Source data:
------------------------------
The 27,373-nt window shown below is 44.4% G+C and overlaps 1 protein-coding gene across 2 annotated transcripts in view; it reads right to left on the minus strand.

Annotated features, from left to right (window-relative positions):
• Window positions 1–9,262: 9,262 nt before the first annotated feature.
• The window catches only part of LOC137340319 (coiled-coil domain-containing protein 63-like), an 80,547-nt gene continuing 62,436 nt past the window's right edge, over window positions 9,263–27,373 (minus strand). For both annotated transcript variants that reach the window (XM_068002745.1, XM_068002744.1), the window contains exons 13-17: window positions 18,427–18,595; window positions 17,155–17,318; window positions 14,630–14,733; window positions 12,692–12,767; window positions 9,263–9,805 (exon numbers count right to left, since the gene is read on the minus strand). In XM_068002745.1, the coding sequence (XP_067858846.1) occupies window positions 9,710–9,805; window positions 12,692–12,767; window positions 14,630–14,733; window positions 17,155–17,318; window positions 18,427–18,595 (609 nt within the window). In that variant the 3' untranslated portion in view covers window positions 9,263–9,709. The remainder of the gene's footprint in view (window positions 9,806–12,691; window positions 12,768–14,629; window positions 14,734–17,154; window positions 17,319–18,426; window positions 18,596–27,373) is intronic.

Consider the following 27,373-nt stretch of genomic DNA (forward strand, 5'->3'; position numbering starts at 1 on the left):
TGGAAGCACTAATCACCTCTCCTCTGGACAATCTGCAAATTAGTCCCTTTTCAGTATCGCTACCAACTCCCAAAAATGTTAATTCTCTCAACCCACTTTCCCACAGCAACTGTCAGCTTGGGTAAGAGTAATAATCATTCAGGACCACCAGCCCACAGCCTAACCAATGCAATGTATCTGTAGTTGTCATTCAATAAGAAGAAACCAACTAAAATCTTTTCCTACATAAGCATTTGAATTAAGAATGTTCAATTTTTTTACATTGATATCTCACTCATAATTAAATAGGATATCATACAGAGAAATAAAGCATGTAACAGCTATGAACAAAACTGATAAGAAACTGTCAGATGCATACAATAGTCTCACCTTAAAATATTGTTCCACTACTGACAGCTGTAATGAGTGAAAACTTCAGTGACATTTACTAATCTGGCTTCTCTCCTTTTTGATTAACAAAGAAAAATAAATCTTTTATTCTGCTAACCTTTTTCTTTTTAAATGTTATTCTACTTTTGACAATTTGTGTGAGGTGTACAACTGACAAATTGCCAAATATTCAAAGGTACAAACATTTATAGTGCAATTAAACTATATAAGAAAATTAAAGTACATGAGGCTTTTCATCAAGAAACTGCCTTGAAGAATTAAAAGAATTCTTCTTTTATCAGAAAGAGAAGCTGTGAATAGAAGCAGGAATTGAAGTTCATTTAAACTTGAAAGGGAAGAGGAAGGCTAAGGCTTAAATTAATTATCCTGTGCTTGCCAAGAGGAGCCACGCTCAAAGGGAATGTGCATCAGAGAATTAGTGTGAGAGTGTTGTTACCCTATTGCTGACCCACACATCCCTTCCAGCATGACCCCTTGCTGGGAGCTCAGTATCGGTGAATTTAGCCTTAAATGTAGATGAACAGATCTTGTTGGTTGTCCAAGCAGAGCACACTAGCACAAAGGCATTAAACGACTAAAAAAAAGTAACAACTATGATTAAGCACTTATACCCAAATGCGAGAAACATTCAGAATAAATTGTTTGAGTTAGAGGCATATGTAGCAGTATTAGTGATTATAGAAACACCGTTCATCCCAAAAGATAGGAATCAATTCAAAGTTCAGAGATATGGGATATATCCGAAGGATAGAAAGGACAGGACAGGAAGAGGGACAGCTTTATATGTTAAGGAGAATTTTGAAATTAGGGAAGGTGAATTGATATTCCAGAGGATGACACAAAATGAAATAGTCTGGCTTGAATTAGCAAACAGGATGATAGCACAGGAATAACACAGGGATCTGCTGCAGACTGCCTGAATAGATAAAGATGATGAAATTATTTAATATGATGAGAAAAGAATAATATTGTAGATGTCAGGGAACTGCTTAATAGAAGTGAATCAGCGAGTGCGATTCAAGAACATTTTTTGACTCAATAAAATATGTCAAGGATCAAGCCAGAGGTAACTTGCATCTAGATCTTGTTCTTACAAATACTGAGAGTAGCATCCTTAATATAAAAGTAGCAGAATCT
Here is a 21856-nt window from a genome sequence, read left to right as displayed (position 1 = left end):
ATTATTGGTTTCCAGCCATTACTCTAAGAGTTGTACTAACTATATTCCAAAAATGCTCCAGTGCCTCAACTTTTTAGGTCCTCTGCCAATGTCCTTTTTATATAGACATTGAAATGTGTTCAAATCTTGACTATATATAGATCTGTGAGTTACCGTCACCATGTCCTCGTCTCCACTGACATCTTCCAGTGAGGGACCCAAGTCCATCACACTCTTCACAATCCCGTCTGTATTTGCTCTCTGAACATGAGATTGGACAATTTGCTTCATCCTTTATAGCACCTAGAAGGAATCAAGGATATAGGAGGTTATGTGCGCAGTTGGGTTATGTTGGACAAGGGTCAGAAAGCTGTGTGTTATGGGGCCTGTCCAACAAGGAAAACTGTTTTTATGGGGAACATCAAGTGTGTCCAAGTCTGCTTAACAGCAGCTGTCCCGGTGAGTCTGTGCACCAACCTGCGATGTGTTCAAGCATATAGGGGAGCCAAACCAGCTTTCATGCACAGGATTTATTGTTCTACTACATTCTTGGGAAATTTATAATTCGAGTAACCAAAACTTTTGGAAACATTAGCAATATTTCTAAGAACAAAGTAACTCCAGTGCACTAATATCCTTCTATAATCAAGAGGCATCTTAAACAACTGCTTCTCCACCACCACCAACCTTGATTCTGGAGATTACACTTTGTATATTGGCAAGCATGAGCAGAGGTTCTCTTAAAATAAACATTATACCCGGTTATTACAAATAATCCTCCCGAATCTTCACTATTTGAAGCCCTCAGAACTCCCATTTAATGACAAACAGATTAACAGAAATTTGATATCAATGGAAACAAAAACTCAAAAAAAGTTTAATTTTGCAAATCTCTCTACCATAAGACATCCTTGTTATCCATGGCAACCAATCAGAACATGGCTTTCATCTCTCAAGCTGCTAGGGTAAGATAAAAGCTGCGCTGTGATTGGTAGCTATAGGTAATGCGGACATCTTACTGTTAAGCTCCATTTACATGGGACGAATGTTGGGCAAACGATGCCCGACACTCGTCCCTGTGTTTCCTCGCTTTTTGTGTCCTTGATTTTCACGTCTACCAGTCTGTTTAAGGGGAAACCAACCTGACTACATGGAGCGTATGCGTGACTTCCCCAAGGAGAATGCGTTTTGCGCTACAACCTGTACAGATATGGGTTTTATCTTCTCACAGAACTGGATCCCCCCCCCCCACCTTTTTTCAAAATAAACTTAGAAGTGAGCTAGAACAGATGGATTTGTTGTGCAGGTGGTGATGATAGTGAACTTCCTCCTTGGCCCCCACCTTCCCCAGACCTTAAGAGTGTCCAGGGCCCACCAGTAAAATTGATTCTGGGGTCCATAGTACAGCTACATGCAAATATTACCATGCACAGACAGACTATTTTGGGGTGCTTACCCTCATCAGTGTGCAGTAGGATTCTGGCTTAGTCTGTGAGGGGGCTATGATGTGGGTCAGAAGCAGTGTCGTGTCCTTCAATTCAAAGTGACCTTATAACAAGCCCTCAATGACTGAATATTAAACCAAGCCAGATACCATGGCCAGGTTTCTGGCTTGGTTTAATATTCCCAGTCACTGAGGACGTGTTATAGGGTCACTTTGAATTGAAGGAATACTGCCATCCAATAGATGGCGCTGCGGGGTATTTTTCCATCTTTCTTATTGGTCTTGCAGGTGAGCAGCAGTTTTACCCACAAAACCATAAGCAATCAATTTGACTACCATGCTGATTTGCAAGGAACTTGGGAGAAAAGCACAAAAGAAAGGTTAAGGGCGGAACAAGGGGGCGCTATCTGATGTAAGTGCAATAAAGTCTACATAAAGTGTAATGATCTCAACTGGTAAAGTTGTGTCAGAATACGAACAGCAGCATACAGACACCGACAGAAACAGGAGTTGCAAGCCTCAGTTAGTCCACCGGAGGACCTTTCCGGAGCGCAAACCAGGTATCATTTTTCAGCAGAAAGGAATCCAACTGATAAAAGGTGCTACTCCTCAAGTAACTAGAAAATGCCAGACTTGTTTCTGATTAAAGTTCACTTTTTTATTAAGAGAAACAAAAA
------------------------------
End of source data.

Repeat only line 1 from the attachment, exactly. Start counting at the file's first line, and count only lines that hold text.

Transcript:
The 27,373-nt window shown below is 44.4% G+C and overlaps 1 protein-coding gene across 2 annotated transcripts in view; it reads right to left on the minus strand.